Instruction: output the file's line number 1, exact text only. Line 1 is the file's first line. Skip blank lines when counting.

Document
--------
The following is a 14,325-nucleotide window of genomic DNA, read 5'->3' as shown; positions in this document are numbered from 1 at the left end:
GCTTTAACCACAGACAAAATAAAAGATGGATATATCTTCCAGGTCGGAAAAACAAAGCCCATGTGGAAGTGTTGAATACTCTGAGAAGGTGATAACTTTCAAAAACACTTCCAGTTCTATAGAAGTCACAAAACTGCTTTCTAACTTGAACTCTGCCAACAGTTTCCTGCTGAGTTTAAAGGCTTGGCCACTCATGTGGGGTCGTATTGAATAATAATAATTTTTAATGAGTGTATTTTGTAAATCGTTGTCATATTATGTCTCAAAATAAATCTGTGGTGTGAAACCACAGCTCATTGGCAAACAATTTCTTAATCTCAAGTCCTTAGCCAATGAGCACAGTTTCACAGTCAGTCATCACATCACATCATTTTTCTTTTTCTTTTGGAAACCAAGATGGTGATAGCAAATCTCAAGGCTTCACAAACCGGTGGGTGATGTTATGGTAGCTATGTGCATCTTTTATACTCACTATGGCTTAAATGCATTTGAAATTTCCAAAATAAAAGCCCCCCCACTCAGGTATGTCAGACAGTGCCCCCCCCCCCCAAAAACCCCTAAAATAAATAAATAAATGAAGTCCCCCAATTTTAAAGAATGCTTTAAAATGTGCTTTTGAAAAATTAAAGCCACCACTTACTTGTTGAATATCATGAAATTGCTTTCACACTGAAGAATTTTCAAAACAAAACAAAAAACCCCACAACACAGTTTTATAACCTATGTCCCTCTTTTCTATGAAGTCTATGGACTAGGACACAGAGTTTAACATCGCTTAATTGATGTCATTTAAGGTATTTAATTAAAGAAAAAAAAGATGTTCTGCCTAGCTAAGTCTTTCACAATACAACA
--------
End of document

The following is a 14,325-nucleotide window of genomic DNA, read 5'->3' as shown; positions in this document are numbered from 1 at the left end: